Wahine on Wheels empowering

Dunedin Training Centre automotive supervisor Ross Forsyth checks the oil level on a dipstick...
Dunedin Training Centre automotive supervisor Ross Forsyth checks the oil level on a dipstick with Wahine on Wheels student Georgina Smith in the centre’s workshop in Kensington last week. PHOTO: SHAWN McAVINUE
A group of Maori women are doing it for themselves in Dunedin.

The inaugural women’s mechanics workshop Wahine on Wheels is under way at the Dunedin Training Centre in Kensington.

Centre automotive supervisor Ross Forsyth said 13 women were learning skills to maintain a car in the centre’s workshop, on Thursdays.

Over six weeks the women learn a range of skills including changing a tyre, oil, filter and brake pads and checking a fan belt, tyre pressure and brake fluid levels.

The skills allowed the women to take control rather than depend on a mechanic.

"It’s about empowering the women to do it themselves, " Mr Forsyth said.

Wahine on Wheels student Leila George, of Dunedin, said often people working in the motoring industry ignored women, assuming they had no mechanical know-how.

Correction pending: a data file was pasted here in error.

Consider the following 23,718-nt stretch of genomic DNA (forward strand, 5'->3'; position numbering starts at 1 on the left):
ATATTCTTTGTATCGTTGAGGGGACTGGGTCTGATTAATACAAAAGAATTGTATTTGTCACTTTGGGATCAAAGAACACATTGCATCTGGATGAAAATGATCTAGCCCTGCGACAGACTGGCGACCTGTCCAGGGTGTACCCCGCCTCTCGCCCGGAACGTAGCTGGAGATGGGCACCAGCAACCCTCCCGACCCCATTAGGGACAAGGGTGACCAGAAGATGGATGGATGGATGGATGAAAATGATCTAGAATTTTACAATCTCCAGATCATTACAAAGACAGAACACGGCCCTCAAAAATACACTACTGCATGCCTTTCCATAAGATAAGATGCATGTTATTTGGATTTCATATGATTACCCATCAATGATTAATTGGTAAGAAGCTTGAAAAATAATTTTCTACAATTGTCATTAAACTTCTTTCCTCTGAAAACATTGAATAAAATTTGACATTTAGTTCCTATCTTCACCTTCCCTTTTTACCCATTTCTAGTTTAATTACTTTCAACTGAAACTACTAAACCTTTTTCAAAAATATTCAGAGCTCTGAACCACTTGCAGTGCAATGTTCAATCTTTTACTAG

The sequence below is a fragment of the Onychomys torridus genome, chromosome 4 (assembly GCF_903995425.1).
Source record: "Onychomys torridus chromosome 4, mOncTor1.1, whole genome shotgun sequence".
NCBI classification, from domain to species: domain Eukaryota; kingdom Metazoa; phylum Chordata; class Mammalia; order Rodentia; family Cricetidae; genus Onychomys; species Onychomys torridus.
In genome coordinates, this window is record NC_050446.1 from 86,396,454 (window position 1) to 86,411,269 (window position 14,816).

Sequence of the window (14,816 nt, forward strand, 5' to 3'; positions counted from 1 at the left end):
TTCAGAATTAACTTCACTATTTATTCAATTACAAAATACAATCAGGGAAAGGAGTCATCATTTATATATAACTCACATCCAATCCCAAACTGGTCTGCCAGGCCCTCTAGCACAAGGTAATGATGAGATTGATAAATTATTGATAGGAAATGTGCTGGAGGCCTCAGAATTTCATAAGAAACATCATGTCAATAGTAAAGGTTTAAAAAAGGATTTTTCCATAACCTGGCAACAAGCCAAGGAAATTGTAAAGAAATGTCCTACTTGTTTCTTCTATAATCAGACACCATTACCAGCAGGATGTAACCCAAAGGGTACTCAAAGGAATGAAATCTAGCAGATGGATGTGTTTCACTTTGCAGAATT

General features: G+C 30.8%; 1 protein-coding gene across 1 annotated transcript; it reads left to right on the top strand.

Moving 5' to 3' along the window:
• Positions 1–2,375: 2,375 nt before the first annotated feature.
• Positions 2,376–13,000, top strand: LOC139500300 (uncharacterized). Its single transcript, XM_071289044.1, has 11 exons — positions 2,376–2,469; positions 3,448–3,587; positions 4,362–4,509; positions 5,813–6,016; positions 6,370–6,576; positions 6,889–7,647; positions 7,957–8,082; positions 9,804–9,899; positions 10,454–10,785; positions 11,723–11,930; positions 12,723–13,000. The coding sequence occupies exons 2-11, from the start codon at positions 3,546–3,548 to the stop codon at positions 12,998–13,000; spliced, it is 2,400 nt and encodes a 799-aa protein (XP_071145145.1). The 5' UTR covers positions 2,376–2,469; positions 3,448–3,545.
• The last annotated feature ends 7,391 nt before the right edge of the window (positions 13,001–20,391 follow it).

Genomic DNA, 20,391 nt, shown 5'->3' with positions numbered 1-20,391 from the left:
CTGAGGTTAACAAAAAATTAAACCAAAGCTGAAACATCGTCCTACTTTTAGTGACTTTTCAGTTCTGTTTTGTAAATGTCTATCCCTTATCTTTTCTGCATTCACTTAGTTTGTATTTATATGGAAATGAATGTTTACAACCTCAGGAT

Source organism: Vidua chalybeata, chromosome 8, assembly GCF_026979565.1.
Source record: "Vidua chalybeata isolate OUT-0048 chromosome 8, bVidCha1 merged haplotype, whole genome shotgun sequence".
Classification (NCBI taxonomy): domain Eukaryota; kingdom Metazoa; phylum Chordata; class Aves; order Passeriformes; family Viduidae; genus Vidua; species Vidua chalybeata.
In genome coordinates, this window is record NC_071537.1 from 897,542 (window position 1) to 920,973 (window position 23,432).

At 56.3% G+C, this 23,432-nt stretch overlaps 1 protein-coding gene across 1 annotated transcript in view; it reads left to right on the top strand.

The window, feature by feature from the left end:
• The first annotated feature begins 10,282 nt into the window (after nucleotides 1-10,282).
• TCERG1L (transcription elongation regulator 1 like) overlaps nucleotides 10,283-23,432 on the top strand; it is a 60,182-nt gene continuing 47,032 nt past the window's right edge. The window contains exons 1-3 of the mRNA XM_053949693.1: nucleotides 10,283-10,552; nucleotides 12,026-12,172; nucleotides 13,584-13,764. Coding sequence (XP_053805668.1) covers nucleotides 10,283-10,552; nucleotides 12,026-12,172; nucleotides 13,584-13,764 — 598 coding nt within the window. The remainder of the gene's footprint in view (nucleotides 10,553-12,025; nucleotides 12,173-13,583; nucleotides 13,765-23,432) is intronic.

The workshops were "empowering" because women could be treated badly when dealing with people in the motoring industry, she said.

Whanau Ora navigator Fiona Sinclair said she thought of the idea for the Whanau Ora workshop after she had a bad experience after seeking a quote from a mechanic to fix a leak in her car.

"They charged me $580 for job I did not ask for and I thought ‘How can we stop this happening’ and suggested it to Leisa [Dunedin Training Centre manager Leisa Roos], and she ... ran with it."

Mrs Roos said when Miss Sinclair pitched the idea she thought it was "wonderful".

shawn.mcavinue@thestar.co.nz

Add a Comment

 

drivesouth-pow-generic-1.png

 

Advertisement

postanote_header_620_x_80.png

postanote_620_x_25.jpg

Our journalists are your neighbours

We are the South's eyes and ears in crucial council meetings, at court hearings, on the sidelines of sporting events and on the frontline of breaking news.

As our region faces uncharted waters in the wake of a global pandemic, Otago Daily Times continues to bring you local stories that matter.

We employ local journalists and photographers to tell your stories, as other outlets cut local coverage in favour of stories told out of Auckland, Wellington and Christchurch.

You can help us continue to bring you local news you can trust by becoming a supporter.

Become a Supporter